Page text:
Building Plan or Building a Career; Donna Tupper, Infinity Northeast, Inc. wants the younger generation to consider construction as a career.

By: Molly English-Bowers

It may surprise some that the “construction worker” ranks third on’s projection of in-demand jobs for the next five years. But not Donna Tupper. The President and Owner of Infinity Northeast Inc. wants to spread the word that construction is a rewarding career.

“It’s a great industry,” Tupper said. Our conversation took place while Tupper was driving to Syracuse from North Carolina where Infinity Northeast is commencing development projects. “There’s a lot of opportunity in construction and the younger generations may not know this.”

With 36 years of experience in the industry, Tupper is making it her mission to inform young men and women about those opportunities. “My goal is to reach all younger generations, not gender- or ethnic-specific.” She has spoken at groups including Small Business Administration Women in Construction, New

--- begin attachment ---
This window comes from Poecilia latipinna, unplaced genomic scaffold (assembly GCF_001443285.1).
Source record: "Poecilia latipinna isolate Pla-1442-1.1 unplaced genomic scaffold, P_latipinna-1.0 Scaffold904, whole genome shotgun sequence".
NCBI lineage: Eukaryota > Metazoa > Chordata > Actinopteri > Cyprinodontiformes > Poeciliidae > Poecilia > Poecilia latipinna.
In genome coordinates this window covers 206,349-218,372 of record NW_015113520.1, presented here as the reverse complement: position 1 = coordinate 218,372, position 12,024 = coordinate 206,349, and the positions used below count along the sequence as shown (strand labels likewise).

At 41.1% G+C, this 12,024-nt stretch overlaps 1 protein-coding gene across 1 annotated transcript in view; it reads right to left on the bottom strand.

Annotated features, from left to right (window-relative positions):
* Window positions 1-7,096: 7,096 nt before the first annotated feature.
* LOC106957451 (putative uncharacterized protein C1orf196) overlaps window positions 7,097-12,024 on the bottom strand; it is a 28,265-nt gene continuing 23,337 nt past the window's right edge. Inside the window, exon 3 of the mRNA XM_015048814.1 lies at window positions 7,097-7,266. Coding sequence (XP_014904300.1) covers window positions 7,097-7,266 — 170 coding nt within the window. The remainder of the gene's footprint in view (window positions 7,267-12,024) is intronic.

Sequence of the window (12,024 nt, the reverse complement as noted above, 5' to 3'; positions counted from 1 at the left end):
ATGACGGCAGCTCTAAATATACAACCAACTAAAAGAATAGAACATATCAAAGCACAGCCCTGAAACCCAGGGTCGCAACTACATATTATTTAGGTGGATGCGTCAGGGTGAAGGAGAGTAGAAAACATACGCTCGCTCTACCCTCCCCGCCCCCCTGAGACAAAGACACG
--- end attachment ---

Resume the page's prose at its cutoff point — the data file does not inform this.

England Regional Council of Carpenters, and Girls World Expo.

The latter is a 21-year-old national program that aims to connect girls to resources and partners in their communities to help them realize their potential. Syracuse has been a host to the organization in 2018 and 2019 and Tupper spoke, hoping to inform and educate those in attendance. “The girls come to look at opportunities that are available,” she said. “If you have no idea about construction, how would you know the opportunities that are out there? We try to explain what is out there and the vast avenues for girls to become involved in the construction industry.”